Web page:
Choir department prepares for Fall Fest

Mia Mulinaro, Dylan Godsave, Jackson Gardner, and Jess Richardson | Contributors

Tonight the Choral Department kicks off the year with the Fall Fest Showcase.

“We practice all the time and we practice really hard. We’re pushed to our limits but as a team I think it brings us closer,” Caela Heisinger, who is a new member of Sound System, said. “I like that part of it: putting everything we have on the stage.”

The stage has been busy every day this week as students prepared for the showcase, including a six-hour rehearsal on Tuesday night.

“It’s always good to see how the groups come together,” junior Phoebe Joubert, who is a part of the Debtones, said. “We practice a lot to make it the best we can.”

The Debtones have been focusing on their sound by practicing in the Fishbowl at the entrance to the Hall of Excellence, which replicates the sound in the auditorium but allows singers to hear themselves better.

“I’m most excited about our song Lift Thine Eyes To The Mountains,” Joubert said. “It’s really pretty and it’s really cool to be able to sing like that.”

The Mendolssohn piece introduces complex harmonies in a classical form, a genre which is new to some members.

“This year we are really focused on trying out new genres and improving our show. We have come a long way from boot camp this summer, and I am excited to see how this year progresses,” choir director Jared Norman said.

CG Students Shoot to Stardom

Jess Richardson | Staff Writer

Seniors Haley Burgh and Wilson Smith are no strangers on the high school stage. As cast members for CG shows and as soloists in the 16-17 Sound System competition show, they received local attention. However, they broadened their audience last summer with professional experiences.

image2Both Smith and Burgh opened for Kyle Dean Massey, a Broadway star, at The Cabaret at the Indiana Landmark Center in Indianapolis.  Massey is known for his roles in Broadway shows, Wicked, Pippin and Next to Normal. He also has a role in the ABC series Nashville.  

Center Grove High School choirs have a partnership with The Cabaret allowing professional singers to perform and work with students in Sound System and Debtones.  

“Being able to open for such a talented performer was such an honor,” Burgh said.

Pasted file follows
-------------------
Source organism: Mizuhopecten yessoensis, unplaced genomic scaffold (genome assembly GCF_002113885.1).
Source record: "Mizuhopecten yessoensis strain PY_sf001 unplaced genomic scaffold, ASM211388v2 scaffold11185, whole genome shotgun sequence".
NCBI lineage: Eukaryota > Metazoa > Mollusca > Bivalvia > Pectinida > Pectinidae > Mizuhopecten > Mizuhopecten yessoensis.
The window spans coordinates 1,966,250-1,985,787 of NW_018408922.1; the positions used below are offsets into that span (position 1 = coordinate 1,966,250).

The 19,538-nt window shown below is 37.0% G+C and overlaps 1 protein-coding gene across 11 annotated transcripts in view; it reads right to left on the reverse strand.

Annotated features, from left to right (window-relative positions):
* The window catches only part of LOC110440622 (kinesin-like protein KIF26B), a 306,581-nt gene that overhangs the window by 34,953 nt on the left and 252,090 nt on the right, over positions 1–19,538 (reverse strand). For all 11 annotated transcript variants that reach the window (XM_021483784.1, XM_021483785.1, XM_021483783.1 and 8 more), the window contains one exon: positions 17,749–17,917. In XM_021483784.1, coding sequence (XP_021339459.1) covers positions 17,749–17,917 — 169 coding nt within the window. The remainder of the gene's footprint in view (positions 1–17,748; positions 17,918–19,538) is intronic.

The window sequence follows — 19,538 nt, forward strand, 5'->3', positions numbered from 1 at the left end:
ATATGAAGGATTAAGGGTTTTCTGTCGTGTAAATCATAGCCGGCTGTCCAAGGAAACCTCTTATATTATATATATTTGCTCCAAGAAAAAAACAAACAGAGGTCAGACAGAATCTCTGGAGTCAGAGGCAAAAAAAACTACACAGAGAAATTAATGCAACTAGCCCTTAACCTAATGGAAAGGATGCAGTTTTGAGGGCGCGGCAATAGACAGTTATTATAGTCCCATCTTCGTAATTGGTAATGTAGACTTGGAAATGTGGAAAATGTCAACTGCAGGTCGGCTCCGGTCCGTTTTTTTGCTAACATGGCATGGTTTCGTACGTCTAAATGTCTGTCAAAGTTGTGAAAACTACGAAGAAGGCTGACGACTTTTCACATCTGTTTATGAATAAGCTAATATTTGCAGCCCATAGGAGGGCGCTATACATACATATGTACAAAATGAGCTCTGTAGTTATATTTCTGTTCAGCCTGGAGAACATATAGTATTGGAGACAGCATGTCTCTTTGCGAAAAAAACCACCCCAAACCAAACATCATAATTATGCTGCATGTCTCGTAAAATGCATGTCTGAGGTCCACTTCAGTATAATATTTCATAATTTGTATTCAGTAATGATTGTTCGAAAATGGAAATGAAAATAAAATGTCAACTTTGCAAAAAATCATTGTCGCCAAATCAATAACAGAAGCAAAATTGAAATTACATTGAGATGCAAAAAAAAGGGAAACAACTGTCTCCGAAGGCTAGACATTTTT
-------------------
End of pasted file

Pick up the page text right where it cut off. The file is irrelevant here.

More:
In addition to opening for Massey, Smith also performed a duet with him.

“[Massey]  was not only very talented, but he was extremely kind, personable and humble,” Smith said. “[It was] by far one of the coolest performances I’ve ever done.”

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In leading up to the performance, Smith and Burgh worked with vocal instructors and attended vocal camps including the “American Songbook Competition.”

“Kids from all over the country auditioned for the competition, and Wilson and I were actually selected to be in the top 40 to come for the camp,” Burgh said. “I think I can speak for both of us when I say that it was one of the most fulfilling, life-changing experiences we have ever had. We learned so much about music and our own voices in that week that we will take with us for the rest of our lives.”

In working at the camp and with vocal instructors, both students received advice in picking a song that matched their voice. Burgh sang the song “I Don’t Know How to Love Him” from Jesus Christ Superstar. Smith sang the song “What Do I Need With Love” from Thoroughly Modern Millie

The performance proved to be “a once-in-a-lifetime experience for sure,” Burgh said. “Performing in such an intimate setting was so new and fun for me.”

Burgh plans to pursuing a career in vocal performance and hopes to have a career in performing opera, musical theatre or, perhaps, Broadway.

Smith plans to pursuing a career in either vocal performance, music composition or music education along with a double major or minor in business.

Broadway Masterclass

Written By Taylor Ward

Last year, the CG Choirs went to Broadway. This year, Broadway came to the CG Choirs.

On Friday, Feb. 24, New York actor and musician Kyle Riabko visited Center Grove to conduct a masterclass and Q&A with the students. Riabko kicked off the afternoon by singing a few songs by Burt Bacharach, composer of famous songs such as “Raindrops Keep Fallin’ on my Head” and “Close to You.” The Broadway performer accompanied himself on guitar.

The actor and singer’s performance credits are numerous, including a lead role in the original Broadway cast of Spring Awakening, a major role on Broadway in Hair and a recurring appearance on the hit TV show 90210.